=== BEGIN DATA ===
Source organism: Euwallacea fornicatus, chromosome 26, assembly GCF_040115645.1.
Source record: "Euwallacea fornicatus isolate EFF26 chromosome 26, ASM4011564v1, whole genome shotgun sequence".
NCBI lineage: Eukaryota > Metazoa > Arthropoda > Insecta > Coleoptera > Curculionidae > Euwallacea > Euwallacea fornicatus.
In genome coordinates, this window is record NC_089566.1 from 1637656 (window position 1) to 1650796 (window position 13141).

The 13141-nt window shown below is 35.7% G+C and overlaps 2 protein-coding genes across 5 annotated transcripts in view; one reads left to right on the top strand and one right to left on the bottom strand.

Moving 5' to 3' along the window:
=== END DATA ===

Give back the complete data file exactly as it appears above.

Source organism: Euwallacea fornicatus, chromosome 26, assembly GCF_040115645.1.
Source record: "Euwallacea fornicatus isolate EFF26 chromosome 26, ASM4011564v1, whole genome shotgun sequence".
NCBI lineage: Eukaryota > Metazoa > Arthropoda > Insecta > Coleoptera > Curculionidae > Euwallacea > Euwallacea fornicatus.
In genome coordinates, this window is record NC_089566.1 from 1637656 (window position 1) to 1650796 (window position 13141).

The 13141-nt window shown below is 35.7% G+C and overlaps 2 protein-coding genes across 5 annotated transcripts in view; one reads left to right on the top strand and one right to left on the bottom strand.

Moving 5' to 3' along the window: